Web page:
From The MS Information Sourcebook, produced by the National MS Society.
Clinical trials are studies to see if a promising new drug or other medical therapy can actually help people. Such studies are essential before any new or experimental drug or therapy for a particular disease can be evaluated by the U.S. Food and Drug Administration for safety and effectiveness. The studies must be carefully designed and controlled to make sure that the results are valid and not due to factors other than the effects of the drug or therapy being tested.
Studies Evaluating MS Must Account for Variations
A high percentage of people with MS can have spontaneous improvement of symptoms, regardless of type of treatment, or even without treatment, particularly in the early years of the disease. In addition, some studies have indicated that the "placebo response" may account for up 70% of the improvements that occur among patients. The "placebo response" is a reported or actual improvement of symptoms in people who have received an inactive or sham therapy instead of the actual medication under study. This response, which tends to be short-lived, apparently results from the expectation or anticipation of benefit from the treatment. These factors tend to complicate studies on the effect of therapies and must be taken into account when the trials are designed.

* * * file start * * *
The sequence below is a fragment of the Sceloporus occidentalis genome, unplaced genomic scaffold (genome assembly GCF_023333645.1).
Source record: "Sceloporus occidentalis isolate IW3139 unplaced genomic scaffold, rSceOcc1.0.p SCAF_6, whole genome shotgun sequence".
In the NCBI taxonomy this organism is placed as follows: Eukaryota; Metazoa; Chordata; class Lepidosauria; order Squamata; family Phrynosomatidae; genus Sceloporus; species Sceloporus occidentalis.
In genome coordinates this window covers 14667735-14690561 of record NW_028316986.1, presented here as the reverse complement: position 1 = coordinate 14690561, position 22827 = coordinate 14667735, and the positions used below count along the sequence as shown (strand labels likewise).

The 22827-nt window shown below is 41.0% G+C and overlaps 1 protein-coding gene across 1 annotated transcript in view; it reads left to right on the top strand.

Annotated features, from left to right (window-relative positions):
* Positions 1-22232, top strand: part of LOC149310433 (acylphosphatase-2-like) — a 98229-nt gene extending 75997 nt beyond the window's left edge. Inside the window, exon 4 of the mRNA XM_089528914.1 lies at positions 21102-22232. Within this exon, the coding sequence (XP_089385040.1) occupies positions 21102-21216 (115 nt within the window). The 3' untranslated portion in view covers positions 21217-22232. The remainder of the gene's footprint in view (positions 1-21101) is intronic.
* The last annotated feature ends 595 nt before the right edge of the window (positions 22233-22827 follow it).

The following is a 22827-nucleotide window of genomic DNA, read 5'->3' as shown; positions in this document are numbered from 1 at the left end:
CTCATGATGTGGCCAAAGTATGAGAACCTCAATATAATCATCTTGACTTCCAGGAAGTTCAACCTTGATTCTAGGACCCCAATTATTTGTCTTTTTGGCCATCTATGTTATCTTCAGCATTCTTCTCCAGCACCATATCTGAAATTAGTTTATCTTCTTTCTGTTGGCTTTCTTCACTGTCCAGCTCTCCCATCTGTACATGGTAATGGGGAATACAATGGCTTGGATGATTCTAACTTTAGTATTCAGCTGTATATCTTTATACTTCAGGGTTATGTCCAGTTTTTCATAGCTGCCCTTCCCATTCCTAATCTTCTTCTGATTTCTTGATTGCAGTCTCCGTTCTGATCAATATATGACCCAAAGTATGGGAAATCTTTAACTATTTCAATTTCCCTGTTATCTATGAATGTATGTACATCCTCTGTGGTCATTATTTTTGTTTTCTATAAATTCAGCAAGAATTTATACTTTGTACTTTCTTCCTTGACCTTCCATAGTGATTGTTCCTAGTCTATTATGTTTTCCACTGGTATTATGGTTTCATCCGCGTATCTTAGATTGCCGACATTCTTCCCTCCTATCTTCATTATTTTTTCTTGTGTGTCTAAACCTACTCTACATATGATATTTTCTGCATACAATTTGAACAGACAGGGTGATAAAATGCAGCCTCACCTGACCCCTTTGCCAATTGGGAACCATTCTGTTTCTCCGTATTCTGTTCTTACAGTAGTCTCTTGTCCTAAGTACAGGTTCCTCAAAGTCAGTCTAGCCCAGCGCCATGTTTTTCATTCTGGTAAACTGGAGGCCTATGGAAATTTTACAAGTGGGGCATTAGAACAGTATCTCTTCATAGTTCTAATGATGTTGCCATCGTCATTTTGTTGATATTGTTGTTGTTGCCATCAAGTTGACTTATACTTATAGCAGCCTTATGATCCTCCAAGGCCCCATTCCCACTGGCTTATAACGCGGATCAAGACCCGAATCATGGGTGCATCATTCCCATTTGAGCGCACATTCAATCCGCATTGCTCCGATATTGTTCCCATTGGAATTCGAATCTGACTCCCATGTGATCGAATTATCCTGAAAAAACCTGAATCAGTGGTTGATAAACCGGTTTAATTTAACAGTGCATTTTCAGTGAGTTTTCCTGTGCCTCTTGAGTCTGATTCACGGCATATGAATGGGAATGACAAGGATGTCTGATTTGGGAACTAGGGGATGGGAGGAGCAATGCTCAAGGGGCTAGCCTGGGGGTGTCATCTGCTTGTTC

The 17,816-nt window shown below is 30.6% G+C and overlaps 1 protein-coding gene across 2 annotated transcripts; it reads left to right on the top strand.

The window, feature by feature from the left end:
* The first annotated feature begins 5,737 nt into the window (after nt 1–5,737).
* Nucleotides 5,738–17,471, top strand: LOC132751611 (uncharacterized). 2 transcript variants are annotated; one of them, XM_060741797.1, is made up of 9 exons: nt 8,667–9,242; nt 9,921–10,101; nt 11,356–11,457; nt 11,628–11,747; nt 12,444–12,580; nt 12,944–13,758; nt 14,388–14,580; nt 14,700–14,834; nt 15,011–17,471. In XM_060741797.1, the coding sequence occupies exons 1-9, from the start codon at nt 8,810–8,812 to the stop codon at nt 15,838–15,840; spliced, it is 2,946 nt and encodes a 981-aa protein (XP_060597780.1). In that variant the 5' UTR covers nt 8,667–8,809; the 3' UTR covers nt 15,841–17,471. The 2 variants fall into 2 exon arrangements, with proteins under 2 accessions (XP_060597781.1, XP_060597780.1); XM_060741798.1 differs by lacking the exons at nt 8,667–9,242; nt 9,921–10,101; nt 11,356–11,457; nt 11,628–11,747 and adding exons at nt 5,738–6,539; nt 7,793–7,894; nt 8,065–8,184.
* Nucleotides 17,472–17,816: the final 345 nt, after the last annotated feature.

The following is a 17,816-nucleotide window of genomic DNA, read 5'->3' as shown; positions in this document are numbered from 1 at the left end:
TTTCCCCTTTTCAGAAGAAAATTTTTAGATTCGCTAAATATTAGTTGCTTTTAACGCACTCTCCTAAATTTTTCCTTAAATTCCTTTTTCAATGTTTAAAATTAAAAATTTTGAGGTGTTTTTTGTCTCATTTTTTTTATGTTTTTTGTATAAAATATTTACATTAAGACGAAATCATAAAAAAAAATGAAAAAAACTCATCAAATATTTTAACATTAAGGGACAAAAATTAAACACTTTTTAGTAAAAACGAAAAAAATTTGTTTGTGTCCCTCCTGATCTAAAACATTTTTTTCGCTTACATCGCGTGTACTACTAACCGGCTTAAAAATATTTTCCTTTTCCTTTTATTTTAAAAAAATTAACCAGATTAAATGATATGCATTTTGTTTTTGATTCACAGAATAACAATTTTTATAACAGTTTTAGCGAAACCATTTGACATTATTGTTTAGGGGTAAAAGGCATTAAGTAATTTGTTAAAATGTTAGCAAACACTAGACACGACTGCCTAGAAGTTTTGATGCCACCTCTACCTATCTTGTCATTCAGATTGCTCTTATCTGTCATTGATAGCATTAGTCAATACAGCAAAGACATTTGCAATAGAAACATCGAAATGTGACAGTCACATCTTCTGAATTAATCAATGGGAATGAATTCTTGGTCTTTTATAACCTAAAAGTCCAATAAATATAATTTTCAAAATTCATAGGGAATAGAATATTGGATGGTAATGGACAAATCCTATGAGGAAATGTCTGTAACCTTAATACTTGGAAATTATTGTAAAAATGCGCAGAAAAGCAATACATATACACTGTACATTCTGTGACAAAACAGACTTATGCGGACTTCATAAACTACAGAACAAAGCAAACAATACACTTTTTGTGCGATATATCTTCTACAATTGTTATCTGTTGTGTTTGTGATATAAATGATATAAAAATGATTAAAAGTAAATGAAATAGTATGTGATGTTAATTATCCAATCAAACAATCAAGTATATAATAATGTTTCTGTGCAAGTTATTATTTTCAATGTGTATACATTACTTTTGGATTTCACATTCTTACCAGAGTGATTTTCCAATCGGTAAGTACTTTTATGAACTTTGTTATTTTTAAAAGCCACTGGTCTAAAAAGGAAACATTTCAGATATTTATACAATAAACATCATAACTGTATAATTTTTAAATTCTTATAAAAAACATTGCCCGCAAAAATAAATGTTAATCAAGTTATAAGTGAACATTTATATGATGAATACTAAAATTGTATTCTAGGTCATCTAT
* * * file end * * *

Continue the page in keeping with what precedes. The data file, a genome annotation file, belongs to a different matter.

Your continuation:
Trials Should Be Carefully Controlled and 'Double-Blind'
Clinical Trials Often Involve Repeated Tests over Time
Ordinarily, Patients Aren't Asked to Pay to Participate
When rigorously followed, these rules help ensure that the results of the clinical trial are truly due to the therapy under study, and not a result of spontaneous improvement, the placebo effect, or bias by a researcher wanting the treatment to succeed. It is the responsibility of conscientious professionals to conduct proper clinical trials before making claims about a new treatment.
Kalb R. (ed.) Multiple Sclerosis: The Questions You Have; The Answers You Need (3rd ed.). New York: Demos Medical Publishing, 2004.
Last updated April 2006